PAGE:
What Netflix's 'Earthquake Bird' Gets Right About The Experience Of Living In Japan As A Foreigner

Netflix's Earthquake Bird, which hit the streaming service last Friday, uses expat life in Tokyo as the backdrop for a murder mystery. Scored by Atticus Ross, the film stars Alicia Vikander, Riley Keough, Jack Huston, and Japanese actors Naoki Kobayashi and Kiki Sukezana—the latter of whom recently played the central antagonist in AMC's The Terror: Infamy. Ridley Scott also serves as a co-producer here, as he did with that series.

There's a long line of Hollywood movies set in Japan, many of which betray a decidedly ethnocentric perspective. When we first meet Vikander's character, she's working as a translator, doing subtitles for Scott's 1989 yakuza thriller, Black Rain. As a Netflix film, Earthquake Bird comes on the heels of last year's The Outsider, another such thriller that cast everyone's least favorite Joker, Jared Leto, in the role of an unlikely yakuza enforcer. In contrast to that movie's hollow posturing, Earthquake Bird is much more grounded in some semblance of recognizable reality. It isn't a perfect film, but parts of it ring truer than the typical "gaijin in Tokyo" flick, because it was made with an eye toward authenticity by a director who lived in Japan and an actress who committed herself to learning Japanese.

Earthquake Bird sees Vikander returning to the chilly mode of her breakout performance in Ex Machina. In that film, she played a humanoid robot. In this one, she plays a human who might come across as robotic at times, insofar as she is emotionally subdued. Her character, Lucy Fly, is the kind of person who buttons up her collar on the train, eyes darting around before settling back down into a benumbed stare out the window. When the train arrives at the station, she's the only modestly dressed, non-Japanese face in the crowd of schoolgirls and salarymen who come filing out onto the platform. At work, she greets her colleagues demurely, shuffling over to her desk on an office floor that eschews cubicles in favor of a more open, newsroom-like layout.

That's Tokyo. Since 2013, when the city won its bid to host the Olympics, the number of foreign tourists in Japan has steadily increased, reaching record numbers in 2018 and the first half of 2019. However, the country's population is still 98% ethnically Japanese and I can say from personal experience that there are many times when you might indeed look around and be the only non-Japanese person on the train or at your job.

Depicting that, in and of itself, doesn't make Earthquake Bird special. After all, we saw Scarlett Johansson riding the train alone and staring out the window, too. The difference here is that Lucy lives and works in Tokyo. She's not holed up in the posh Park Hyatt hotel, using the city as her own personal playground, like the characters in Lost in Translation. She's down on the ground, commuting to work.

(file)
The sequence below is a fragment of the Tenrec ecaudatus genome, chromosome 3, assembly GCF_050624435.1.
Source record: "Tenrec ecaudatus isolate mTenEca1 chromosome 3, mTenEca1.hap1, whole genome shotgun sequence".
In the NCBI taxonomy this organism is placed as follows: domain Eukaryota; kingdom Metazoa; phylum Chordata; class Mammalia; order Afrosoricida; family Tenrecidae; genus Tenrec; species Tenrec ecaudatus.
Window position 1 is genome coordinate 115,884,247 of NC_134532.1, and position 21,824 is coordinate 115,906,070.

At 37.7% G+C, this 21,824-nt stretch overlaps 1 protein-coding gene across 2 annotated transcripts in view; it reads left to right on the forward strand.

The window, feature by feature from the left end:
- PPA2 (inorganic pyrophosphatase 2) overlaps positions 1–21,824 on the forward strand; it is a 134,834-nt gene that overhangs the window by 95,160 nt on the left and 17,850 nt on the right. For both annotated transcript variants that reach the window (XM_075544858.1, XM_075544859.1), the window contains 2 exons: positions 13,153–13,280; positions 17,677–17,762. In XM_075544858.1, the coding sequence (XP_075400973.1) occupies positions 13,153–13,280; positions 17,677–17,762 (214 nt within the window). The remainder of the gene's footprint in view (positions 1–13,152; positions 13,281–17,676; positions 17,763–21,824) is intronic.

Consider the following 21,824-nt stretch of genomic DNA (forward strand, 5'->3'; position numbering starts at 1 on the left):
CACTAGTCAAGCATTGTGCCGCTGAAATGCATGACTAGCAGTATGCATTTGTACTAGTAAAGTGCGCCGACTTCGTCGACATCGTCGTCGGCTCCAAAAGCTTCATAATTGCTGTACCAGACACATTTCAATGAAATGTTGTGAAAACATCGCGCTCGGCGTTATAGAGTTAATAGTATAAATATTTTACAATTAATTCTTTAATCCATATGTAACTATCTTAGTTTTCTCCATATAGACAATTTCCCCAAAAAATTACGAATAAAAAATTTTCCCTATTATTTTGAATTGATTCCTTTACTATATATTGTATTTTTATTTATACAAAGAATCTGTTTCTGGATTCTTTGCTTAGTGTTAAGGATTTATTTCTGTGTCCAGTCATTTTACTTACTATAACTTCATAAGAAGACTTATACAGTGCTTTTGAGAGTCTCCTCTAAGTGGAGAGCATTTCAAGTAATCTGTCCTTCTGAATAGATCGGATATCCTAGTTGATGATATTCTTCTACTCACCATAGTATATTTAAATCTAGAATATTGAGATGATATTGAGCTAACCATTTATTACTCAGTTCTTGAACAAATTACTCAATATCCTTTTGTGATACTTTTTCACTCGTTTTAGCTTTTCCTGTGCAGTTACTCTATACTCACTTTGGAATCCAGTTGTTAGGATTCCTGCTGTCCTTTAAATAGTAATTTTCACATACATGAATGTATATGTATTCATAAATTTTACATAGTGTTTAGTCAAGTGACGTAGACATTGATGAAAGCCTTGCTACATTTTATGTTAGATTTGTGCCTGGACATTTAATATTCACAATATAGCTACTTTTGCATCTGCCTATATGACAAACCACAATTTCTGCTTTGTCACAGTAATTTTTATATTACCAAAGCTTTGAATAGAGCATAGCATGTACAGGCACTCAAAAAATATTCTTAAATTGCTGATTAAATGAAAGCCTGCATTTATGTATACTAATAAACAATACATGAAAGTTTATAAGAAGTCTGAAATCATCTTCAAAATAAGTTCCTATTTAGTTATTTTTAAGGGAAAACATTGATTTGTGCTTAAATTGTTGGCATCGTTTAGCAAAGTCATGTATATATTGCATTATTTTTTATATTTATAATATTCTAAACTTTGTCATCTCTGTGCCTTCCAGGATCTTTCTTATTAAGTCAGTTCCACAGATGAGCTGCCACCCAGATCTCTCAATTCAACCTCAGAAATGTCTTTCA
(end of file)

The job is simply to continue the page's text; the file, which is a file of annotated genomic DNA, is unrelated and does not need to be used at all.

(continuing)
Director Wash Westmoreland studied at Fukuoka University on Japan's southern island of Kyushu, and in Earthquake Bird, his camera seems less interested in Tokyo's cosmopolitan side than its gray, lived-in, middle-class underbelly. With its back-alley soba shops and tatami-matted homes, the film does a good job of capturing a more local milieu. It does feature the obligatory shot of Mount Fuji, though notably, none of the weekend backpackers who survey it have their camera with them. At one point, we do see Lucy wandering around Tokyo's streets at night with neon signs in the background, however she's in a daze and the signs are out of focus.

At the same time, Earthquake Bird is just as likely to take its characters off-the-beaten path, on a trip to Sado Island, the place that inspired the washtub boat scene in the Studio Ghibli classic Spirited Away. Much of the film's dialogue is in Japanese with English subtitles. At one point, Vikander — who is Swedish and also learned Danish for her role in A Royal Affair — even shows off her language prowess with a full, naturalistic monologue in Japanese in a police interrogation room.

It's there that Lucy relates her involvement in a love triangle with a tall, dark, and handsome photographer, Teiji (played by Kobayashi), and a fellow expat, Lily (played by Keough), who is new to Japan and has more of a bubblegum personality. The very first image we see onscreen is of three trains crossing paths: two of them run parallel in opposite directions, while the other ventures off on a perpendicular tunnel track beneath them. That's an apt visual metaphor for Teiji, Lily, and Lucy. The police are investigating Lily's disappearance; as the film opens, we see her face on a missing persons poster in the train station.